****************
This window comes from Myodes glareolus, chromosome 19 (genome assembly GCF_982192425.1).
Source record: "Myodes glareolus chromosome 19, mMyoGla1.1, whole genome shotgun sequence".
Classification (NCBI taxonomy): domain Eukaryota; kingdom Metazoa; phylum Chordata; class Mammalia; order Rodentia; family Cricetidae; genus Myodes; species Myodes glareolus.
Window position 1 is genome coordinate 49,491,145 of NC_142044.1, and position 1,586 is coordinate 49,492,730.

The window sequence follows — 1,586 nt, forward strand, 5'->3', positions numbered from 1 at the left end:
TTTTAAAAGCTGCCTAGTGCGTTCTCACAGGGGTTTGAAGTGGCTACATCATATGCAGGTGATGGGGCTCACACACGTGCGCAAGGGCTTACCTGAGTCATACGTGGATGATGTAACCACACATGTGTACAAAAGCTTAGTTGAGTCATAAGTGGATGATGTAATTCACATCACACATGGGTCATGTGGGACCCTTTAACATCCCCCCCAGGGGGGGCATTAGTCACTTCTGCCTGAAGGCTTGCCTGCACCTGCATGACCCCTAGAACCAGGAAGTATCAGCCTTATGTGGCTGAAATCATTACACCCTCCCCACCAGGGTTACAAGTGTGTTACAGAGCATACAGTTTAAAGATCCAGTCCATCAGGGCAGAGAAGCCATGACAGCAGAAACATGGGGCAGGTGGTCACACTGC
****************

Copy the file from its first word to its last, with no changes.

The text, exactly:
This window comes from Myodes glareolus, chromosome 19 (genome assembly GCF_982192425.1).
Source record: "Myodes glareolus chromosome 19, mMyoGla1.1, whole genome shotgun sequence".
Classification (NCBI taxonomy): domain Eukaryota; kingdom Metazoa; phylum Chordata; class Mammalia; order Rodentia; family Cricetidae; genus Myodes; species Myodes glareolus.
Window position 1 is genome coordinate 49,491,145 of NC_142044.1, and position 1,586 is coordinate 49,492,730.

The window sequence follows — 1,586 nt, forward strand, 5'->3', positions numbered from 1 at the left end:
TTTTAAAAGCTGCCTAGTGCGTTCTCACAGGGGTTTGAAGTGGCTACATCATATGCAGGTGATGGGGCTCACACACGTGCGCAAGGGCTTACCTGAGTCATACGTGGATGATGTAACCACACATGTGTACAAAAGCTTAGTTGAGTCATAAGTGGATGATGTAATTCACATCACACATGGGTCATGTGGGACCCTTTAACATCCCCCCCAGGGGGGGCATTAGTCACTTCTGCCTGAAGGCTTGCCTGCACCTGCATGACCCCTAGAACCAGGAAGTATCAGCCTTATGTGGCTGAAATCATTACACCCTCCCCACCAGGGTTACAAGTGTGTTACAGAGCATACAGTTTAAAGATCCAGTCCATCAGGGCAGAGAAGCCATGACAGCAGAAACATGGGGCAGGTGGTCACACTGC